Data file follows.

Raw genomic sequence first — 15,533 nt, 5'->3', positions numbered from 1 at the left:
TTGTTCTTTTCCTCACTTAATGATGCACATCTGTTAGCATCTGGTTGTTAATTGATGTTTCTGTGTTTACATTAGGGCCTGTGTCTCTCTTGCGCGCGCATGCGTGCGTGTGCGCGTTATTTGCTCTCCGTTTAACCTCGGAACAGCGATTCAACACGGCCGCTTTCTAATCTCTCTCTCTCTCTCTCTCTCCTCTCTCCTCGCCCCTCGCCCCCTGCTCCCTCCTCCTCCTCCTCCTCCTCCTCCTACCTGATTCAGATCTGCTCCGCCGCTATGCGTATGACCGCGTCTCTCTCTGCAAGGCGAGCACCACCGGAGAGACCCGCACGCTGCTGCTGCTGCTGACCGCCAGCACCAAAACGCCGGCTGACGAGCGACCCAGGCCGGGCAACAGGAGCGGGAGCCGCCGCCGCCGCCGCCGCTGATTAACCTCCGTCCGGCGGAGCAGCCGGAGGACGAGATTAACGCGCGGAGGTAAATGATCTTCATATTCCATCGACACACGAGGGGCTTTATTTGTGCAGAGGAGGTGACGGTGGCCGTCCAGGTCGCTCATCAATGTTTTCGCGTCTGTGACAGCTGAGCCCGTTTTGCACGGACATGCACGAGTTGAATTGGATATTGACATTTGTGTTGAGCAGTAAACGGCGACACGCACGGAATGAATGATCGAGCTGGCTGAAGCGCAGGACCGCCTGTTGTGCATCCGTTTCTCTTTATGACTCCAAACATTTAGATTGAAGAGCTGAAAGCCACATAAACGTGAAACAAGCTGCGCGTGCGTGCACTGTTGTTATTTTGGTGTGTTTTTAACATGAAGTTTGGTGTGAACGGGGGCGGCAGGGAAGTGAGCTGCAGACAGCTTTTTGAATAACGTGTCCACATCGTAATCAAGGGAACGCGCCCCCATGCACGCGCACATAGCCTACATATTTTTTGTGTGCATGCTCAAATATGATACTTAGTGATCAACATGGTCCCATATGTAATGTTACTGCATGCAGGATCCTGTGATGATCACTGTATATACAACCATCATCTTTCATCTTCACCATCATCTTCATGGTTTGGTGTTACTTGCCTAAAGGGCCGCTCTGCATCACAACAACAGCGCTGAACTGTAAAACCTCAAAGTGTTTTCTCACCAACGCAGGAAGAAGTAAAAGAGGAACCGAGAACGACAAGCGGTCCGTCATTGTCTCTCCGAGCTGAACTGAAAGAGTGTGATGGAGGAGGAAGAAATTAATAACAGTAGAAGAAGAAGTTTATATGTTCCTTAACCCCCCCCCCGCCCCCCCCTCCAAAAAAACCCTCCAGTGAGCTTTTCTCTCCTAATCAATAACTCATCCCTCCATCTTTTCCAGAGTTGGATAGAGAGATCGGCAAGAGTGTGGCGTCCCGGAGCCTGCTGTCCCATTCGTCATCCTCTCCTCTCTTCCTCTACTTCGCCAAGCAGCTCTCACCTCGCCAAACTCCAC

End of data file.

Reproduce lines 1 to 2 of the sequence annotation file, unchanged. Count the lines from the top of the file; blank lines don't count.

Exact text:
Raw genomic sequence first — 15,533 nt, 5'->3', positions numbered from 1 at the left:
TTGTTCTTTTCCTCACTTAATGATGCACATCTGTTAGCATCTGGTTGTTAATTGATGTTTCTGTGTTTACATTAGGGCCTGTGTCTCTCTTGCGCGCGCATGCGTGCGTGTGCGCGTTATTTGCTCTCCGTTTAACCTCGGAACAGCGATTCAACACGGCCGCTTTCTAATCTCTCTCTCTCTCTCTCTCTCCTCTCTCCTCGCCCCTCGCCCCCTGCTCCCTCCTCCTCCTCCTCCTCCTCCTCCTACCTGATTCAGATCTGCTCCGCCGCTATGCGTATGACCGCGTCTCTCTCTGCAAGGCGAGCACCACCGGAGAGACCCGCACGCTGCTGCTGCTGCTGACCGCCAGCACCAAAACGCCGGCTGACGAGCGACCCAGGCCGGGCAACAGGAGCGGGAGCCGCCGCCGCCGCCGCCGCTGATTAACCTCCGTCCGGCGGAGCAGCCGGAGGACGAGATTAACGCGCGGAGGTAAATGATCTTCATATTCCATCGACACACGAGGGGCTTTATTTGTGCAGAGGAGGTGACGGTGGCCGTCCAGGTCGCTCATCAATGTTTTCGCGTCTGTGACAGCTGAGCCCGTTTTGCACGGACATGCACGAGTTGAATTGGATATTGACATTTGTGTTGAGCAGTAAACGGCGACACGCACGGAATGAATGATCGAGCTGGCTGAAGCGCAGGACCGCCTGTTGTGCATCCGTTTCTCTTTATGACTCCAAACATTTAGATTGAAGAGCTGAAAGCCACATAAACGTGAAACAAGCTGCGCGTGCGTGCACTGTTGTTATTTTGGTGTGTTTTTAACATGAAGTTTGGTGTGAACGGGGGCGGCAGGGAAGTGAGCTGCAGACAGCTTTTTGAATAACGTGTCCACATCGTAATCAAGGGAACGCGCCCCCATGCACGCGCACATAGCCTACATATTTTTTGTGTGCATGCTCAAATATGATACTTAGTGATCAACATGGTCCCATATGTAATGTTACTGCATGCAGGATCCTGTGATGATCACTGTATATACAACCATCATCTTTCATCTTCACCATCATCTTCATGGTTTGGTGTTACTTGCCTAAAGGGCCGCTCTGCATCACAACAACAGCGCTGAACTGTAAAACCTCAAAGTGTTTTCTCACCAACGCAGGAAGAAGTAAAAGAGGAACCGAGAACGACAAGCGGTCCGTCATTGTCTCTCCGAGCTGAACTGAAAGAGTGTGATGGAGGAGGAAGAAATTAATAACAGTAGAAGAAGAAGTTTATATGTTCCTTAACCCCCCCCCCGCCCCCCCCTCCAAAAAAACCCTCCAGTGAGCTTTTCTCTCCTAATCAATAACTCATCCCTCCATCTTTTCCAGAGTTGGATAGAGAGATCGGCAAGAGTGTGGCGTCCCGGAGCCTGCTGTCCCATTCGTCATCCTCTCCTCTCTTCCTCTACTTCGCCAAGCAGCTCTCACCTCGCCAAACTCCAC